Jonathan Muskat

When should rabbinic leaders make statements about religious practices?

I have to admit it. I just didn’t get it. I didn’t understand what all the commotion was about. Shoshanna Keats Jaskoll wrote a blog in the Times of Israel entitled,“Who needs rabbinic leadership? A call for Orthodox organizations to heed the voices of the women they cannot see.” In this article, she expressed her frustration that the Orthodox leadership had not taken a stand against the damaging practice of disappearing images of modest Jewish women from Orthodox publications. I think she wanted a clear statement from these organizations that it is completely acceptable from an Orthodox Jewish perspective to have pictures of modest Jewish women in publications. And in fact, the next day, the RCA posted a letter clearly stating that “it has never been the policy of the Rabbinical Council of America or its members to exclude images of women from its publications. In fact, we have never hesitated to have photographs of women and, more importantly, their contributions celebrated in our publications and websites.”

Was this statement necessary? Did anyone ever doubt that this was the policy of the Modern Orthodox rabbinic leadership? After all, just read OU publications! Just look on the OU website! Pictures of women are clearly displayed in both. What greater statement is there about the OU’s view on pictures of women in publications than pictures of women in their very own publications? It is true, as Ms. Keats Jaskoll remarked, that there was an article in the Jewish Action, an OU publication, highlighting Haredi publications without mentioning that they are censoring women’s pictures. But what Ms. Keats Jaskoll failed to mention is that in this same edition of the Jewish Action, women’s pictures were included. Is it then not clear where the Modern Orthodox leadership stands? Does it not go without saying that our leaders in the Modern Orthodox world disagree with the Haredi approach?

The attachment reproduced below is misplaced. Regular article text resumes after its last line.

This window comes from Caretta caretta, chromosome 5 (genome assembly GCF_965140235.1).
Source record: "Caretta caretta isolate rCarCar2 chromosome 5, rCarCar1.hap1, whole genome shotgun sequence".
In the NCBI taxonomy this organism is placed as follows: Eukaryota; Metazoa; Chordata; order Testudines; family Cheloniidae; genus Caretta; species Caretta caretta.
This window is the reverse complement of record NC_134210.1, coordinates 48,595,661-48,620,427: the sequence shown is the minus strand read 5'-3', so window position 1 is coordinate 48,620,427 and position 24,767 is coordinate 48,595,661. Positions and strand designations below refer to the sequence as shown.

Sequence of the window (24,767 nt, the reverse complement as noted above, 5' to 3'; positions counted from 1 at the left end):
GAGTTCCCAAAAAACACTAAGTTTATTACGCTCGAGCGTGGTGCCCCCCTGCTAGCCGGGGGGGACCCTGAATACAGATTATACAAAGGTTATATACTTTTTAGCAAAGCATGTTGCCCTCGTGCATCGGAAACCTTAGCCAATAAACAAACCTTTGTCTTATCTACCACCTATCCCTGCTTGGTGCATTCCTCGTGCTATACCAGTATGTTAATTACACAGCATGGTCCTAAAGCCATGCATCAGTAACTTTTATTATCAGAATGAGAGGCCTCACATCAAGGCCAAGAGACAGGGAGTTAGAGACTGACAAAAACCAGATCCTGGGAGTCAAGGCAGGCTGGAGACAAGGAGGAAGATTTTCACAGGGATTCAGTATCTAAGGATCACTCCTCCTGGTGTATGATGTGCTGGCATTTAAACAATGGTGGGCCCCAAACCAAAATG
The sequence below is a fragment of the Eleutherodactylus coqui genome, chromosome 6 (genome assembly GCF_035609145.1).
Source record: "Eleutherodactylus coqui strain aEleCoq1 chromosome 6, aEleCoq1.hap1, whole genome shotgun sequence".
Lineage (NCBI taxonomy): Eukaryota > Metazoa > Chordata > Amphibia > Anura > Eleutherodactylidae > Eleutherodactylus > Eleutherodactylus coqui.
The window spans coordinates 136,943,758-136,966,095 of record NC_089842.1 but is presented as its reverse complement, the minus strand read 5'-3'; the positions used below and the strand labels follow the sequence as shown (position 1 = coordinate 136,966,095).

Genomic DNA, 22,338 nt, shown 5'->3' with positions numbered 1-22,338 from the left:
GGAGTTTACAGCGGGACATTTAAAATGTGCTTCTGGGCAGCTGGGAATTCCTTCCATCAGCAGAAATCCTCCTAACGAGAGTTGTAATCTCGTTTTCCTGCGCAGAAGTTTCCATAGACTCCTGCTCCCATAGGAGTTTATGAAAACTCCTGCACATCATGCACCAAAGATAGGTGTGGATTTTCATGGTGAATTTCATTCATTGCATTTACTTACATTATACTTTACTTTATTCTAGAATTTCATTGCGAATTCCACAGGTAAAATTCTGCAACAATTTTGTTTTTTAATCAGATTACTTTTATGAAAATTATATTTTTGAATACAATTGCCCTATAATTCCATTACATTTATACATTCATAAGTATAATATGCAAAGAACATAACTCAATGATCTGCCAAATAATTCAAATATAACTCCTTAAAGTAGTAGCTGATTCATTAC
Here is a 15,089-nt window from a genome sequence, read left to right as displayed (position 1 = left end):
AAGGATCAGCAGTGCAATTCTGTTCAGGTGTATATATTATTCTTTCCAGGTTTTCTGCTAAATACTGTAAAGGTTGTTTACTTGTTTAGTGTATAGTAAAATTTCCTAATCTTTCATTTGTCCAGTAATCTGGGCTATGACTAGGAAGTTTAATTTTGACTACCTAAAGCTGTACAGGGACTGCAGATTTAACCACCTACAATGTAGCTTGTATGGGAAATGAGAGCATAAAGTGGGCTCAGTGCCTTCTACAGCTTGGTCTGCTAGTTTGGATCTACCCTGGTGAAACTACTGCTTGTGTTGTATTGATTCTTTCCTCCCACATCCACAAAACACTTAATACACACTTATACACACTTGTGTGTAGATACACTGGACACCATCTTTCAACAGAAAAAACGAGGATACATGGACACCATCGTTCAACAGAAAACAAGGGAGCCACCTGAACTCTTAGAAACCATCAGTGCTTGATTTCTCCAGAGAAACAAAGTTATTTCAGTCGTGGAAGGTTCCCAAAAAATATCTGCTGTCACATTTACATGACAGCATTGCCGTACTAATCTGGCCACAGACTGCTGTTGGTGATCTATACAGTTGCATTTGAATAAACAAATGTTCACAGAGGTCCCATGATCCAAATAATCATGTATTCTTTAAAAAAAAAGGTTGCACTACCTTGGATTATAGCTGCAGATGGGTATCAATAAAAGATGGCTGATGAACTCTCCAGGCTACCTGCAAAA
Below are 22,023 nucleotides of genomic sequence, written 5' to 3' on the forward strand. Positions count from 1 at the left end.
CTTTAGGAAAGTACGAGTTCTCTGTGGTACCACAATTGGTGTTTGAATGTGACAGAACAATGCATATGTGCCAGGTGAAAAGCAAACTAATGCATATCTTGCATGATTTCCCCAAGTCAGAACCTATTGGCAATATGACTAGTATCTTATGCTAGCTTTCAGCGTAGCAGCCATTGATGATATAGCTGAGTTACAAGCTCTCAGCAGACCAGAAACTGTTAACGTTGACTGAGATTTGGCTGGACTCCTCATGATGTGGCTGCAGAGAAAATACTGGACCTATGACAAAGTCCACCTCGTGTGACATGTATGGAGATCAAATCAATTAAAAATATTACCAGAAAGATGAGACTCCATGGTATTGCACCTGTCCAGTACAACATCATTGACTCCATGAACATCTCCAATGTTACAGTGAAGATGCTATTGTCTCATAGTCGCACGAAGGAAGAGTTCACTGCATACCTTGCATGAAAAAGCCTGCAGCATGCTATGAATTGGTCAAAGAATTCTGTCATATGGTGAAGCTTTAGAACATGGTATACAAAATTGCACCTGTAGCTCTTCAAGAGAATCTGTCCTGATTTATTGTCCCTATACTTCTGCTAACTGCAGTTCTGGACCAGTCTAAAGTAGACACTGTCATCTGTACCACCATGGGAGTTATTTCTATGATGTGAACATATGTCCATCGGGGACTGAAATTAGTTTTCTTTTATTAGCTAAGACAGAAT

At the same time, another article was recently written by Ari Shane Weitz, which criticized statements that were made in public about the practice of wishing a “mazal tov” on the engagement of a same-sex couple. Mr. Weitz asserted that these public statements were harmful and offensive. In the first case, an argument was made in favor of public statements about religious issues and in the second case, an argument was made against public statements about religious issues. What should our policy be? When should rabbinic leadership make statements about religious practices?

What is the advantage of making statements? When it comes to the mitzvah of tochacha, of offering rebuke, there are seemingly conflicting Gemarot. The Gemara in Arachin 16b asserts that one must continue to rebuke until the listener is about to hit him or curse him, but the Gemara in Yevamot 65b states that just like it’s a mitzvah to say something that will be accepted, there is a mitzvah not to say something that won’t be accepted. Addressing this seeming contradiction, the Ritva explains that when rebuking an individual, one must continue to do so until the individual hits or curses him, but when addressing a group, one should protest once and then he should not rebuke again if it will not be accepted.

The rationale of the Ritva is very relevant to our question here. There are at least two goals that we must bear in mind when we consider whether or not we should rebuke others: (1) to try to change someone’s behavior and (2) to clarify our view as to what is and what isn’t appropriate behavior. If you know that people won’t accept your rebuke, don’t keep on admonishing them because that only breeds hatred and enmity. However, it is still important to clarify your position once so that there will be no ambiguity as to what you believe are Torah true values.